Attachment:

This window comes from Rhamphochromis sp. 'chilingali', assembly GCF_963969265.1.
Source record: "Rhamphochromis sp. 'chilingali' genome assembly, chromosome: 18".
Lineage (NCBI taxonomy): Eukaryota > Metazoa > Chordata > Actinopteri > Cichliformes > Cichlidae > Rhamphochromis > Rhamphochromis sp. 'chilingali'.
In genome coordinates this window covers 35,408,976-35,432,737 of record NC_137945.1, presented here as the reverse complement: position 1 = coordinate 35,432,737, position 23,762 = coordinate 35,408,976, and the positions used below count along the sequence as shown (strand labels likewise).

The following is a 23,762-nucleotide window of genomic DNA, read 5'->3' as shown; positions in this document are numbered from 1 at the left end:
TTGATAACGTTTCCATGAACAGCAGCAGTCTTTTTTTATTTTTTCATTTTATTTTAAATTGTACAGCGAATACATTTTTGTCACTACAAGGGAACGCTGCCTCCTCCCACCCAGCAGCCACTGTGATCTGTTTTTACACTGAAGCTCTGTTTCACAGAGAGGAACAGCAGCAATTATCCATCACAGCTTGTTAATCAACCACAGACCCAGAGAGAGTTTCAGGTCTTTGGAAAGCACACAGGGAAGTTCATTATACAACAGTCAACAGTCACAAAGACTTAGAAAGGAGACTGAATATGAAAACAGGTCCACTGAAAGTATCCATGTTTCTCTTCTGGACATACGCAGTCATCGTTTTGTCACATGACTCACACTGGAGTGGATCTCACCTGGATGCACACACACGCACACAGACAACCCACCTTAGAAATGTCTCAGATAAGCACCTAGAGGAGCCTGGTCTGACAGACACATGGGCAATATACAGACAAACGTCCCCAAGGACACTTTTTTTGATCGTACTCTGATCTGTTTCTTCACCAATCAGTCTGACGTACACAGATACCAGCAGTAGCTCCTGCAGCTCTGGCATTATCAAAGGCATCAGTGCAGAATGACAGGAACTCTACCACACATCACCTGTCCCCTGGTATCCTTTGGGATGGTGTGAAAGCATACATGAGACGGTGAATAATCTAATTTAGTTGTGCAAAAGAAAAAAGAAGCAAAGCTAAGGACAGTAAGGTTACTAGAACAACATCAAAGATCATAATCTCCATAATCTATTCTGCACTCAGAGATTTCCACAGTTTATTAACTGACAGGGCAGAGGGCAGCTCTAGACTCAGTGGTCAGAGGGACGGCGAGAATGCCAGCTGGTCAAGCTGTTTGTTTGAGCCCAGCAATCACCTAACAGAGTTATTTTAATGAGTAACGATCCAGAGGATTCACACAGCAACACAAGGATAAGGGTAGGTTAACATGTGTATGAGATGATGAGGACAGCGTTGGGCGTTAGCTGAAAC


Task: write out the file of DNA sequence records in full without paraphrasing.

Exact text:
This window comes from Rhamphochromis sp. 'chilingali', assembly GCF_963969265.1.
Source record: "Rhamphochromis sp. 'chilingali' genome assembly, chromosome: 18".
Lineage (NCBI taxonomy): Eukaryota > Metazoa > Chordata > Actinopteri > Cichliformes > Cichlidae > Rhamphochromis > Rhamphochromis sp. 'chilingali'.
In genome coordinates this window covers 35,408,976-35,432,737 of record NC_137945.1, presented here as the reverse complement: position 1 = coordinate 35,432,737, position 23,762 = coordinate 35,408,976, and the positions used below count along the sequence as shown (strand labels likewise).

The following is a 23,762-nucleotide window of genomic DNA, read 5'->3' as shown; positions in this document are numbered from 1 at the left end:
TTGATAACGTTTCCATGAACAGCAGCAGTCTTTTTTTATTTTTTCATTTTATTTTAAATTGTACAGCGAATACATTTTTGTCACTACAAGGGAACGCTGCCTCCTCCCACCCAGCAGCCACTGTGATCTGTTTTTACACTGAAGCTCTGTTTCACAGAGAGGAACAGCAGCAATTATCCATCACAGCTTGTTAATCAACCACAGACCCAGAGAGAGTTTCAGGTCTTTGGAAAGCACACAGGGAAGTTCATTATACAACAGTCAACAGTCACAAAGACTTAGAAAGGAGACTGAATATGAAAACAGGTCCACTGAAAGTATCCATGTTTCTCTTCTGGACATACGCAGTCATCGTTTTGTCACATGACTCACACTGGAGTGGATCTCACCTGGATGCACACACACGCACACAGACAACCCACCTTAGAAATGTCTCAGATAAGCACCTAGAGGAGCCTGGTCTGACAGACACATGGGCAATATACAGACAAACGTCCCCAAGGACACTTTTTTTGATCGTACTCTGATCTGTTTCTTCACCAATCAGTCTGACGTACACAGATACCAGCAGTAGCTCCTGCAGCTCTGGCATTATCAAAGGCATCAGTGCAGAATGACAGGAACTCTACCACACATCACCTGTCCCCTGGTATCCTTTGGGATGGTGTGAAAGCATACATGAGACGGTGAATAATCTAATTTAGTTGTGCAAAAGAAAAAAGAAGCAAAGCTAAGGACAGTAAGGTTACTAGAACAACATCAAAGATCATAATCTCCATAATCTATTCTGCACTCAGAGATTTCCACAGTTTATTAACTGACAGGGCAGAGGGCAGCTCTAGACTCAGTGGTCAGAGGGACGGCGAGAATGCCAGCTGGTCAAGCTGTTTGTTTGAGCCCAGCAATCACCTAACAGAGTTATTTTAATGAGTAACGATCCAGAGGATTCACACAGCAACACAAGGATAAGGGTAGGTTAACATGTGTATGAGATGATGAGGACAGCGTTGGGCGTTAGCTGAAAC